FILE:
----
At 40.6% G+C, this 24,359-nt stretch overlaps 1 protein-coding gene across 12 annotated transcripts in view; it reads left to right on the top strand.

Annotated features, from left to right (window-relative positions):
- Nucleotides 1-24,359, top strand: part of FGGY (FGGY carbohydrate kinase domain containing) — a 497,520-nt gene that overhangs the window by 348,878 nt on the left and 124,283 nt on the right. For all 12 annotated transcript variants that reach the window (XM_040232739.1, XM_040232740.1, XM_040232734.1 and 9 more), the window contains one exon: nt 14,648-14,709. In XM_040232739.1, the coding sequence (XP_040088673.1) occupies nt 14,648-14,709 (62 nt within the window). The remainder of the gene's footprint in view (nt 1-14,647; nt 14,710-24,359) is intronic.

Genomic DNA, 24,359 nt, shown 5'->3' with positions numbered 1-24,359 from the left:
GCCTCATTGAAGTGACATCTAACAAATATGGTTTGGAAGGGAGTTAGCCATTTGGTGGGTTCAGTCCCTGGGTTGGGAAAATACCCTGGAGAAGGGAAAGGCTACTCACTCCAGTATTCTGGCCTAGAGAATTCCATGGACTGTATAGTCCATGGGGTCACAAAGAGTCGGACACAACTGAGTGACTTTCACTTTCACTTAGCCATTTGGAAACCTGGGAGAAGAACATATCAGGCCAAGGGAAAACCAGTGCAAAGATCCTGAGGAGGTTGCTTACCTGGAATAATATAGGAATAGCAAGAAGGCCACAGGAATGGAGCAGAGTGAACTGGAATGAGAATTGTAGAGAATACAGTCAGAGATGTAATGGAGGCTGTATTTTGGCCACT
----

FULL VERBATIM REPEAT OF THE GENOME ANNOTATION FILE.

At 40.6% G+C, this 24,359-nt stretch overlaps 1 protein-coding gene across 12 annotated transcripts in view; it reads left to right on the top strand.

Annotated features, from left to right (window-relative positions):
- Nucleotides 1-24,359, top strand: part of FGGY (FGGY carbohydrate kinase domain containing) — a 497,520-nt gene that overhangs the window by 348,878 nt on the left and 124,283 nt on the right. For all 12 annotated transcript variants that reach the window (XM_040232739.1, XM_040232740.1, XM_040232734.1 and 9 more), the window contains one exon: nt 14,648-14,709. In XM_040232739.1, the coding sequence (XP_040088673.1) occupies nt 14,648-14,709 (62 nt within the window). The remainder of the gene's footprint in view (nt 1-14,647; nt 14,710-24,359) is intronic.

Genomic DNA, 24,359 nt, shown 5'->3' with positions numbered 1-24,359 from the left:
GCCTCATTGAAGTGACATCTAACAAATATGGTTTGGAAGGGAGTTAGCCATTTGGTGGGTTCAGTCCCTGGGTTGGGAAAATACCCTGGAGAAGGGAAAGGCTACTCACTCCAGTATTCTGGCCTAGAGAATTCCATGGACTGTATAGTCCATGGGGTCACAAAGAGTCGGACACAACTGAGTGACTTTCACTTTCACTTAGCCATTTGGAAACCTGGGAGAAGAACATATCAGGCCAAGGGAAAACCAGTGCAAAGATCCTGAGGAGGTTGCTTACCTGGAATAATATAGGAATAGCAAGAAGGCCACAGGAATGGAGCAGAGTGAACTGGAATGAGAATTGTAGAGAATACAGTCAGAGATGTAATGGAGGCTGTATTTTGGCCACT